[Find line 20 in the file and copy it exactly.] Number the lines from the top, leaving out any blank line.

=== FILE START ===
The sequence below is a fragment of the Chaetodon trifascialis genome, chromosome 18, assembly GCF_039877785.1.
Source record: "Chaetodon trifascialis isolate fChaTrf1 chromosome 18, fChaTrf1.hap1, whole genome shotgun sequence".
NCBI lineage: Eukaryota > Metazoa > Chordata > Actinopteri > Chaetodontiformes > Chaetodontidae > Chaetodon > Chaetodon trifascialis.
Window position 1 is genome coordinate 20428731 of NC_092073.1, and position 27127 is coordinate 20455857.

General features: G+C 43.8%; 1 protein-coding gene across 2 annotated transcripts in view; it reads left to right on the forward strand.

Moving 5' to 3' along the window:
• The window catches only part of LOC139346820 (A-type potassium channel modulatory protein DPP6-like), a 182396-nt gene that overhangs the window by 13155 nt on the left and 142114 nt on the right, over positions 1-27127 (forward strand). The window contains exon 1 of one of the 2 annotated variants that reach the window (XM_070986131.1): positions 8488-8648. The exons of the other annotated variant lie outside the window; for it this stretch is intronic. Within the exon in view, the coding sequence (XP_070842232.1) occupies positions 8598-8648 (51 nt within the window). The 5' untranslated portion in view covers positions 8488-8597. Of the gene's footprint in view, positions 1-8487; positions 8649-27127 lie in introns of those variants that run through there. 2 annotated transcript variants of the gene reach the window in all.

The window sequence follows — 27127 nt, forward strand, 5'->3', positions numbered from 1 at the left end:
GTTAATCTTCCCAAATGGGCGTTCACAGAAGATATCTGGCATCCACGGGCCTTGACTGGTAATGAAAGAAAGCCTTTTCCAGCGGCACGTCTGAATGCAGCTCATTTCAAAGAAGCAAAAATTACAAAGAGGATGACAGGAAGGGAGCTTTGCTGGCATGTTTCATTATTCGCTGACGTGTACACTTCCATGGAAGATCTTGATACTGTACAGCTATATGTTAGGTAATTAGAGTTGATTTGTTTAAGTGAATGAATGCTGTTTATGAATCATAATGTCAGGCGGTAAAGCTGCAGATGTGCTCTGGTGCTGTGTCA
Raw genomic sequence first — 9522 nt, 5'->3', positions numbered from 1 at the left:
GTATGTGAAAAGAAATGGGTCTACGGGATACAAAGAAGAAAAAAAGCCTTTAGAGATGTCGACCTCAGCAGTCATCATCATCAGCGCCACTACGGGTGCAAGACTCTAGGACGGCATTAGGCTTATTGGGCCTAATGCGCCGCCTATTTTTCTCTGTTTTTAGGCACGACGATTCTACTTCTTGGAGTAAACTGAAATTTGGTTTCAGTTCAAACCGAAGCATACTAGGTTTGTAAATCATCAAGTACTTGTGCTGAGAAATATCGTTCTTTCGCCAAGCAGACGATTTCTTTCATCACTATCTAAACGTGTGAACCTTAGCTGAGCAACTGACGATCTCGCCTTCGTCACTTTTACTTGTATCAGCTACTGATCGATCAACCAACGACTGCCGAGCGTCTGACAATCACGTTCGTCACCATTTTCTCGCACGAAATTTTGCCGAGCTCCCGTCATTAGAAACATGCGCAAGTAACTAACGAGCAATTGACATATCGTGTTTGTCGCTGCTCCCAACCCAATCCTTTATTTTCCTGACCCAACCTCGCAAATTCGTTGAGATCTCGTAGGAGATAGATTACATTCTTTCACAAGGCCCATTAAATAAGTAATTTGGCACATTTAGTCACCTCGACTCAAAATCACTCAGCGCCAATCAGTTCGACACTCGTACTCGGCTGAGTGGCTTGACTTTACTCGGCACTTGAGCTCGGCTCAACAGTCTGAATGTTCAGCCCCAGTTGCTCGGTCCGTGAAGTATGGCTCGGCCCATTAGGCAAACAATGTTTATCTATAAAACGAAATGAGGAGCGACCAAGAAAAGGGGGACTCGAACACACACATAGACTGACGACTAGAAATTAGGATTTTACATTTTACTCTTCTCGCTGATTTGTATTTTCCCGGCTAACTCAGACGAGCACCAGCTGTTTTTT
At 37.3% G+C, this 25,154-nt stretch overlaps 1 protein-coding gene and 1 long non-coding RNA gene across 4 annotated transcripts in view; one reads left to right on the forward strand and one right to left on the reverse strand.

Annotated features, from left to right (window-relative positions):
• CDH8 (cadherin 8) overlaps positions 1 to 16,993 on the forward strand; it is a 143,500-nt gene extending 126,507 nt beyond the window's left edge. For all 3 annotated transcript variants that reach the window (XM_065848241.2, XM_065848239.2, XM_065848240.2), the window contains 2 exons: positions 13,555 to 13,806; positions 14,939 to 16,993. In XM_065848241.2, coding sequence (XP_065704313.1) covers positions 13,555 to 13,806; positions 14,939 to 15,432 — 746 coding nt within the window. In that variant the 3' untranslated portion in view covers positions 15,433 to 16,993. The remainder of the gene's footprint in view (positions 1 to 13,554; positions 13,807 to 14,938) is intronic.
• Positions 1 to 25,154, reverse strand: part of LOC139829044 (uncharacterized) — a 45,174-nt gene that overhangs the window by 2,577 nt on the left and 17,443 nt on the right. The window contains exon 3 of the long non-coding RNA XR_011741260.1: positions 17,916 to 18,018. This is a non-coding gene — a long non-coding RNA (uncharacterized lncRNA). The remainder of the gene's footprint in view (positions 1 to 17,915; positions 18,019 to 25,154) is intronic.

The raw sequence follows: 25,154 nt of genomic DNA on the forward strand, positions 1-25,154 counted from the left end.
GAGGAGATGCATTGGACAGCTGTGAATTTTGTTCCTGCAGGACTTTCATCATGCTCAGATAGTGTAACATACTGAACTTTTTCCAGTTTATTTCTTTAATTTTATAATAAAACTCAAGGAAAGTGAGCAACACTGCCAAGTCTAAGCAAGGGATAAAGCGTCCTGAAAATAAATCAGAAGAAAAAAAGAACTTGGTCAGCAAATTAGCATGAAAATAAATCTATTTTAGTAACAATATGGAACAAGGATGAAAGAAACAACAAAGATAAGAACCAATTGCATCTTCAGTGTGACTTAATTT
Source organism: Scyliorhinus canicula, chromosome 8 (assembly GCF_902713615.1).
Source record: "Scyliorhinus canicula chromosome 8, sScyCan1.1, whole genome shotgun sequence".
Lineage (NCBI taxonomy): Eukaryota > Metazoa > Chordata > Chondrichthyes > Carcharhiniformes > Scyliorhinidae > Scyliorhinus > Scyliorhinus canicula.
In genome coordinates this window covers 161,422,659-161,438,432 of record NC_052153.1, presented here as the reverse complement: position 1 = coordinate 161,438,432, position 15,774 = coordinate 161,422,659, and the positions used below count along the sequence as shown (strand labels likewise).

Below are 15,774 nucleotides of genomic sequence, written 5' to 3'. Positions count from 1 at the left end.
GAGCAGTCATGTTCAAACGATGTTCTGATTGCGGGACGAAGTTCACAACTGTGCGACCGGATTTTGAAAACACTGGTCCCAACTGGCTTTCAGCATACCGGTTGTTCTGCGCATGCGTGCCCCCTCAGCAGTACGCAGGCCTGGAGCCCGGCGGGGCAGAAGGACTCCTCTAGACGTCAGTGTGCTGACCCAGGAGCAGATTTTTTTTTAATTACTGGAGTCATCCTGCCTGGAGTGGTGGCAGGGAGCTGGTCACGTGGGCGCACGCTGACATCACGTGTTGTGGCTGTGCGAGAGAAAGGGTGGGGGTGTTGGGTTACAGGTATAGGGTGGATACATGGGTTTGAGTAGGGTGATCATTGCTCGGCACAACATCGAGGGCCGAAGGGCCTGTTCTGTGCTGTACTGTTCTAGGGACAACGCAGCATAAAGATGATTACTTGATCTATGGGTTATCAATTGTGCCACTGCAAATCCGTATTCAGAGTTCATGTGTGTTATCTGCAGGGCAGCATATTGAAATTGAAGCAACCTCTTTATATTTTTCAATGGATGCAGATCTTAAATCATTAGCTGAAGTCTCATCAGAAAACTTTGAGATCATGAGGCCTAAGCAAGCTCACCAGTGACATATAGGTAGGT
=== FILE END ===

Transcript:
Lineage (NCBI taxonomy): Eukaryota > Metazoa > Chordata > Chondrichthyes > Carcharhiniformes > Scyliorhinidae > Scyliorhinus > Scyliorhinus canicula.